Project Show and Tell: How I Repaired My Broken Mannequin with Paper, Burlap, and Hot Glue

burlap to repair my mannequin

How to Repair a Broken Mannequin

This project was basically a three step process and only used a few materials:

  • paper (I used paper that came from packages, but reclaimed newspaper would also work)
  • hot glue
  • burlap

Here are the three steps to repairing an adjustable mannequin with burlap:

  1. The first problem that needed addressing was the collapsing. To fix that, I adjusted the mannequin to my measurements, then stuffed the inside with paper. It’s no longer adjustable, but really it wasn’t adjustable before, because it was so broken.
  2. Now that things were more stable, I used hot glue to mend the cracked plastic. Hot glue isn’t going to hold forever, but the next step provides the sturdiness I need. The hot glue really only needed to hold long enough for me to re-cover the mannequin.
  3. Covering the mannequin in burlap was the trickiest, most time-consuming part. First, I cut my burlap into rectangles that were about 6″ X 5″, and I basically just collaged the whole thing. When you get to the curves of the mannequin, glue your burlap on like usual, and don’t worry about the big wrinkle that forms right at the curve. Once the hot glue dries, use your sewing scissors to snip that curve open right at the peak, then smooth those pieces down flat and use hot glue to secure them.

A couple of tips for this project, plus a question!

Tips:

  1. Hot glue is hot. Until I found a method to avoid touching the glue, I burned myself many times. DO NOT BE LIKE ME! Burlap is porous, but with hot glue you need to work fast. Don’t use your fingers to smooth your burlap down. Instead, use the back of the glue gun. You’re welcome. πŸ™‚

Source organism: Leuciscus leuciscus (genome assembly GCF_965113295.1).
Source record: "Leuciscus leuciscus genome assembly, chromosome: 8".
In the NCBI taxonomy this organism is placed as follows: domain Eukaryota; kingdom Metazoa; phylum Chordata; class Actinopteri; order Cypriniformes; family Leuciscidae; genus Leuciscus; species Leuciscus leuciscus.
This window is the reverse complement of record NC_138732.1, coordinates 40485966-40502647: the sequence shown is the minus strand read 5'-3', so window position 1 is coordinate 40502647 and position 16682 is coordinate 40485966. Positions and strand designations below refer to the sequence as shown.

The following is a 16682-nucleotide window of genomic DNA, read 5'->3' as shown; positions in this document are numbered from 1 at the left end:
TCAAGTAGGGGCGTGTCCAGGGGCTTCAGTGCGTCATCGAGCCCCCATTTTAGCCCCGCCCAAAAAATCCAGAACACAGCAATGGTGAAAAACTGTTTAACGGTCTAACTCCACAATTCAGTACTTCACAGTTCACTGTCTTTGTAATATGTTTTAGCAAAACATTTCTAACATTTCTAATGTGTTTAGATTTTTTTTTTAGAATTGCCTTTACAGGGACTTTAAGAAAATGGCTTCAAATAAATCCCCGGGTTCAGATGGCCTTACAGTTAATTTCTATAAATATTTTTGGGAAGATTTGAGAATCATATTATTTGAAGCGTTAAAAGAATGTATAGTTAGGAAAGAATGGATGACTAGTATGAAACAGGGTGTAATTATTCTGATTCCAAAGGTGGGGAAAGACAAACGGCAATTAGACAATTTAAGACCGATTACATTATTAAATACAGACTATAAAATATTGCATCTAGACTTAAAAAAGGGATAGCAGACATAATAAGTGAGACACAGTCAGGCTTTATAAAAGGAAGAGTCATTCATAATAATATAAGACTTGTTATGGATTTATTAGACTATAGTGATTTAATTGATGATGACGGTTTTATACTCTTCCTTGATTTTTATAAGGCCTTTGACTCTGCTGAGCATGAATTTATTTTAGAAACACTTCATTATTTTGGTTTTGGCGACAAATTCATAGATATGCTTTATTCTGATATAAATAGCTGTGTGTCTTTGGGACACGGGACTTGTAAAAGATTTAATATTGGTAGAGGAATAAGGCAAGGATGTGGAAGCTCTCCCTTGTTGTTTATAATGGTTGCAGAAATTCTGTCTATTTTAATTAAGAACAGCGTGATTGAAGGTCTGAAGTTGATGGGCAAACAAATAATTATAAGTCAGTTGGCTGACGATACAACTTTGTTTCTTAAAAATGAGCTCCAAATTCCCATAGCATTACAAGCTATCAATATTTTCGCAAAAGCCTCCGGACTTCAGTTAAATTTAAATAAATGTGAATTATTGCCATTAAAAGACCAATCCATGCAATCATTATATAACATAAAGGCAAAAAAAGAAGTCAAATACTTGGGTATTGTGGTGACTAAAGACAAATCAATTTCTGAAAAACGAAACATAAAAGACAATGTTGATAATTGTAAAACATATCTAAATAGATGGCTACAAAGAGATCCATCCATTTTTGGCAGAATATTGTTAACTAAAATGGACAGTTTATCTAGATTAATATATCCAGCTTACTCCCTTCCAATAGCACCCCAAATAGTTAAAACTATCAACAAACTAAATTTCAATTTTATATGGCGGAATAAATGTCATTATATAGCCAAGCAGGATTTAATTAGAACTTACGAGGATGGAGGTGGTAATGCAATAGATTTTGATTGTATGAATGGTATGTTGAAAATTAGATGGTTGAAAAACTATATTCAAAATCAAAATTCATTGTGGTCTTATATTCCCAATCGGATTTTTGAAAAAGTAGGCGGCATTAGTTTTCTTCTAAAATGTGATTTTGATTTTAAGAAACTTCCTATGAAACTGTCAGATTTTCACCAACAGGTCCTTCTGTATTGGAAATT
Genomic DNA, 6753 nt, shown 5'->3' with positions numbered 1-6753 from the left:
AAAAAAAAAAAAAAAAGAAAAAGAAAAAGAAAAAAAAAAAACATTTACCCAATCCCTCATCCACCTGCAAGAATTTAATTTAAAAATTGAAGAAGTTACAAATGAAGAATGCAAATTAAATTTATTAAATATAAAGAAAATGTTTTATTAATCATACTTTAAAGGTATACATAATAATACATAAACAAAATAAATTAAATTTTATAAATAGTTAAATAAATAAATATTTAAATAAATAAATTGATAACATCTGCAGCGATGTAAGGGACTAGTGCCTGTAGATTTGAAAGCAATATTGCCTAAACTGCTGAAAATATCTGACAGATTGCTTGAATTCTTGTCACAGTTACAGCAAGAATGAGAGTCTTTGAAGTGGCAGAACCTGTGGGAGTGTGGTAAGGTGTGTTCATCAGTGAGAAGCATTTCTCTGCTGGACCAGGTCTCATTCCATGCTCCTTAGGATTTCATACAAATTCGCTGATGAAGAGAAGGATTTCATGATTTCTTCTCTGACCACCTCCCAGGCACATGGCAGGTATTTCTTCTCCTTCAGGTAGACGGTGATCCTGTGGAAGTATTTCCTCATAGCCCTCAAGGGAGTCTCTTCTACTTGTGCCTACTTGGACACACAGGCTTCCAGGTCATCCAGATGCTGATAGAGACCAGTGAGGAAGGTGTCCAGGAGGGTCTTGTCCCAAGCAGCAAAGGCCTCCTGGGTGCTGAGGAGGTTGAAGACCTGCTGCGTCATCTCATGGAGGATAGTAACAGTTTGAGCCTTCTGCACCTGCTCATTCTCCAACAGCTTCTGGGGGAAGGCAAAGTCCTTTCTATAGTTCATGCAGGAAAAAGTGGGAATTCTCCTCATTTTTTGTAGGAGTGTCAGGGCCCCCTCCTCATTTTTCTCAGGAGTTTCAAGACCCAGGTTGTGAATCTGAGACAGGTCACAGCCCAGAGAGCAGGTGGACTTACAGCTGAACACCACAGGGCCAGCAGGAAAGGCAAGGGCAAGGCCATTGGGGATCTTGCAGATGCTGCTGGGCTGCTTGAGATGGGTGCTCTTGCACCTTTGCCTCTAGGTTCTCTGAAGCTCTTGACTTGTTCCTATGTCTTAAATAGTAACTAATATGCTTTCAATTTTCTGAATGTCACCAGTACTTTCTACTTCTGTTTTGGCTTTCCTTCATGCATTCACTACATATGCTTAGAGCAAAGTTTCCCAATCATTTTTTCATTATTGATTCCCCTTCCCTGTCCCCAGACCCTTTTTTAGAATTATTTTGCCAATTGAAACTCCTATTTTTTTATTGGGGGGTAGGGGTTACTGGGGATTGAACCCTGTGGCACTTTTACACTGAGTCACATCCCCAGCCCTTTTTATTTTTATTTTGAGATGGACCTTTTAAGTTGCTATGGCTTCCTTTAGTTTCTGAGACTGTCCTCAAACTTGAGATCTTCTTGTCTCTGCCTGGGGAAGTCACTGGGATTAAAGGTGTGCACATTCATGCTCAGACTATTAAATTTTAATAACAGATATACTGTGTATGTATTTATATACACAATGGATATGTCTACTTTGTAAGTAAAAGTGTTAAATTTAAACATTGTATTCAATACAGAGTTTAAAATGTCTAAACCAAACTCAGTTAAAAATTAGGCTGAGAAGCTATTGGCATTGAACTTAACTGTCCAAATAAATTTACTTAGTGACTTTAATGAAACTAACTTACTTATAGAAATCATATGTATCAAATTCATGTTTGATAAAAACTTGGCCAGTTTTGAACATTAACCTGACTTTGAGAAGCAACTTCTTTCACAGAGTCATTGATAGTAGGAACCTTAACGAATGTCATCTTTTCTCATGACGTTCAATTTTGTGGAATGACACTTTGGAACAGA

2. Take your time with the burlap. Like I said, you have to act fast once you lay that glue down, so take the time to plan before you start gluing each piece.

Question:

Now that the mannequin is covered, I’m torn about whether I should coat the whole thing with Mod Podge for fabric. The project used so much glue already, and part of me would rather just treat fraying with fabric glue as I notice it and not coat the whole thing in glue, which is basically just plastic.

What do you guys think? To Mod Podge or not to Mod Podge?

Written by Becky Striepe

My name is Becky Striepe (rhymes with β€œsleepy”), and I am a crafts and food writer from Atlanta, Georgia with a passion for making our planet a healthier, happier, and more compassionate place to live. My mission is to make vegan food and crafts accessible to everyone!. If you like my work, you can also find me on Twitter, Facebook, and .

4 Comments

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  1. If you want to save money, don’t use Mod Podge – I use the white wood glue from the hardware shop, add some water to thin it out a little and a way you go.Sooooo much cheaper than Mod Podge!

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